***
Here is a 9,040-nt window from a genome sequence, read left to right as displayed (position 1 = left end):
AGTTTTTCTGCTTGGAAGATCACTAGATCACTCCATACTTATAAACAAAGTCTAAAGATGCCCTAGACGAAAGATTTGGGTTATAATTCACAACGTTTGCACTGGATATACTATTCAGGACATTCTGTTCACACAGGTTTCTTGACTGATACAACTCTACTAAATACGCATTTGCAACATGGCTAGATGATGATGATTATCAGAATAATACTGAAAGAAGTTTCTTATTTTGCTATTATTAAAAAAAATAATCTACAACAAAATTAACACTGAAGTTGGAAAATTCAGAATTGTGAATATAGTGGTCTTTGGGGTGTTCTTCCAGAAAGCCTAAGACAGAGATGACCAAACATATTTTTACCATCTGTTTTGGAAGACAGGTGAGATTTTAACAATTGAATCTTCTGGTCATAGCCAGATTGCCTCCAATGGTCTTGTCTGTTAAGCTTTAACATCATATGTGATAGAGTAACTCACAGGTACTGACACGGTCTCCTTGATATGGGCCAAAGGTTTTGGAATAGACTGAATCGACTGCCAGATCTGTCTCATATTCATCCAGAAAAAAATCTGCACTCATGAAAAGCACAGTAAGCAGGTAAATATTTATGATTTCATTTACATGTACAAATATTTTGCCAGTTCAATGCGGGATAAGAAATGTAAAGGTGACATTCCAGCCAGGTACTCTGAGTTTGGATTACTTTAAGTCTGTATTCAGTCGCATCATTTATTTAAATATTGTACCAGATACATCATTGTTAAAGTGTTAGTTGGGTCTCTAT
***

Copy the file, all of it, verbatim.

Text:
Here is a 9,040-nt window from a genome sequence, read left to right as displayed (position 1 = left end):
AGTTTTTCTGCTTGGAAGATCACTAGATCACTCCATACTTATAAACAAAGTCTAAAGATGCCCTAGACGAAAGATTTGGGTTATAATTCACAACGTTTGCACTGGATATACTATTCAGGACATTCTGTTCACACAGGTTTCTTGACTGATACAACTCTACTAAATACGCATTTGCAACATGGCTAGATGATGATGATTATCAGAATAATACTGAAAGAAGTTTCTTATTTTGCTATTATTAAAAAAAATAATCTACAACAAAATTAACACTGAAGTTGGAAAATTCAGAATTGTGAATATAGTGGTCTTTGGGGTGTTCTTCCAGAAAGCCTAAGACAGAGATGACCAAACATATTTTTACCATCTGTTTTGGAAGACAGGTGAGATTTTAACAATTGAATCTTCTGGTCATAGCCAGATTGCCTCCAATGGTCTTGTCTGTTAAGCTTTAACATCATATGTGATAGAGTAACTCACAGGTACTGACACGGTCTCCTTGATATGGGCCAAAGGTTTTGGAATAGACTGAATCGACTGCCAGATCTGTCTCATATTCATCCAGAAAAAAATCTGCACTCATGAAAAGCACAGTAAGCAGGTAAATATTTATGATTTCATTTACATGTACAAATATTTTGCCAGTTCAATGCGGGATAAGAAATGTAAAGGTGACATTCCAGCCAGGTACTCTGAGTTTGGATTACTTTAAGTCTGTATTCAGTCGCATCATTTATTTAAATATTGTACCAGATACATCATTGTTAAAGTGTTAGTTGGGTCTCTAT